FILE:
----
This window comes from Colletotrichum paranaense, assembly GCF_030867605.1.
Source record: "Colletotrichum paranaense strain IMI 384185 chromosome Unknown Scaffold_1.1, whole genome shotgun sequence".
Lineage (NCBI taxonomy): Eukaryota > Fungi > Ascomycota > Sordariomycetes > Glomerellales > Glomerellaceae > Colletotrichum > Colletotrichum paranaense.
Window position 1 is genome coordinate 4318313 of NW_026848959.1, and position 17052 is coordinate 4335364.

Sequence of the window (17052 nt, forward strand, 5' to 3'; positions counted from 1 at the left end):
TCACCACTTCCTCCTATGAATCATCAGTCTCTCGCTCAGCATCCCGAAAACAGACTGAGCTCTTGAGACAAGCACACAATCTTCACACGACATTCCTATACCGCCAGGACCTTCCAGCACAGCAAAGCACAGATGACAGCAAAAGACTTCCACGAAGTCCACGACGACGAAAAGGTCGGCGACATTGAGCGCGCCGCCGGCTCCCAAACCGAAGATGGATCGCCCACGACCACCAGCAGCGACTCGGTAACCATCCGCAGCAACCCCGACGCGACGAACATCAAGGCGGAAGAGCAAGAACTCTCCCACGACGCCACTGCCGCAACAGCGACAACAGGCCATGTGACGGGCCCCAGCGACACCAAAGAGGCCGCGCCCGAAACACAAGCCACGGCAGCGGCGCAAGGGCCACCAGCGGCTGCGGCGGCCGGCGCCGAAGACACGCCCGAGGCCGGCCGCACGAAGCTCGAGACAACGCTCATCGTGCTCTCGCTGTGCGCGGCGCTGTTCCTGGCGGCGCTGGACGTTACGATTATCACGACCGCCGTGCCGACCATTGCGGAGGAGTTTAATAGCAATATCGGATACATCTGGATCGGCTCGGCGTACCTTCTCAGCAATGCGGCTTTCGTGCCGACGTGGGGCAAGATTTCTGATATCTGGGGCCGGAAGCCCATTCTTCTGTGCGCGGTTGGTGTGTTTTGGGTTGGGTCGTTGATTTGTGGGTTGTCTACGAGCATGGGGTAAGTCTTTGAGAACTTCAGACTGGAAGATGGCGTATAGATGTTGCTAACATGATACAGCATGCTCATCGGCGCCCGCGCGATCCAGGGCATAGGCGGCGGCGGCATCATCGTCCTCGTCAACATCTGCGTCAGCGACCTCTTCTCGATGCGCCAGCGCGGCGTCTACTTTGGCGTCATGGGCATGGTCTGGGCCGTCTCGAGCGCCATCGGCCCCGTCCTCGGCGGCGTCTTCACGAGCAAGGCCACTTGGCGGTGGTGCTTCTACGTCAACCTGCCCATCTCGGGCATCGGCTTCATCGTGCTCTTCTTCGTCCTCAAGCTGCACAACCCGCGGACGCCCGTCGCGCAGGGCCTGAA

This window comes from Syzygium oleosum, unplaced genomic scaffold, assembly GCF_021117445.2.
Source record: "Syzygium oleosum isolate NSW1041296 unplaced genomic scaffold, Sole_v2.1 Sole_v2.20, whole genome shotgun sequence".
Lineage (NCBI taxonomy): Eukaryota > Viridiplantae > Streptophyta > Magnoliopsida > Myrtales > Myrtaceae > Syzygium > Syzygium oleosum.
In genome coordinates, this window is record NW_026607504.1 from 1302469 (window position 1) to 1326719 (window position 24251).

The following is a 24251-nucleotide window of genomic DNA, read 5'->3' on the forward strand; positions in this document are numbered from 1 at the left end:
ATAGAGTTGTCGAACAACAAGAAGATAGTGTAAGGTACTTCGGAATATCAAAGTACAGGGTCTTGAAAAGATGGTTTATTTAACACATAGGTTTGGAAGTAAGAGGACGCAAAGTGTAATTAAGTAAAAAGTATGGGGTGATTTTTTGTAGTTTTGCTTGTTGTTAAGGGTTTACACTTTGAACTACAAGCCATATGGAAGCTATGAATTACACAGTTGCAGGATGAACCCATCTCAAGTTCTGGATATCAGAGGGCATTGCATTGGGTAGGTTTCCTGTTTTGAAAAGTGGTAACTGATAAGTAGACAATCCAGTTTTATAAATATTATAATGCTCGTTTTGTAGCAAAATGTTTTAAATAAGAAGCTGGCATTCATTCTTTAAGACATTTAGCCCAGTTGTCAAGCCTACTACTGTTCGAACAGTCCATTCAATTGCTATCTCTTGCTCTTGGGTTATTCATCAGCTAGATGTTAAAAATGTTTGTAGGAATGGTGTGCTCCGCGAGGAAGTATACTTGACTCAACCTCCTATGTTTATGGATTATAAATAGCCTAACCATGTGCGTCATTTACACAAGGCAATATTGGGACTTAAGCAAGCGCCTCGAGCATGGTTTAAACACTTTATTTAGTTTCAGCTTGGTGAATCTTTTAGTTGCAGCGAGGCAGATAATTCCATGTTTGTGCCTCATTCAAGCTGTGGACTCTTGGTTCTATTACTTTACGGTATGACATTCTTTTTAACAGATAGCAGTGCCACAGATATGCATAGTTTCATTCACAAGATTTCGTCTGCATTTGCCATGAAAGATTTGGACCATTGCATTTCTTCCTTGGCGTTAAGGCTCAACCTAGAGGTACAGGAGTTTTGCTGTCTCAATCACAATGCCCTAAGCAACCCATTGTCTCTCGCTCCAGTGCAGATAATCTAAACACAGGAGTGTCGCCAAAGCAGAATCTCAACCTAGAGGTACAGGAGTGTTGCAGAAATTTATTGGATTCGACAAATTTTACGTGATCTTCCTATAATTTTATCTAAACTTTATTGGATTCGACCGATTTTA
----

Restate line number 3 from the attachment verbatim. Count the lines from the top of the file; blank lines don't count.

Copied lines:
Lineage (NCBI taxonomy): Eukaryota > Fungi > Ascomycota > Sordariomycetes > Glomerellales > Glomerellaceae > Colletotrichum > Colletotrichum paranaense.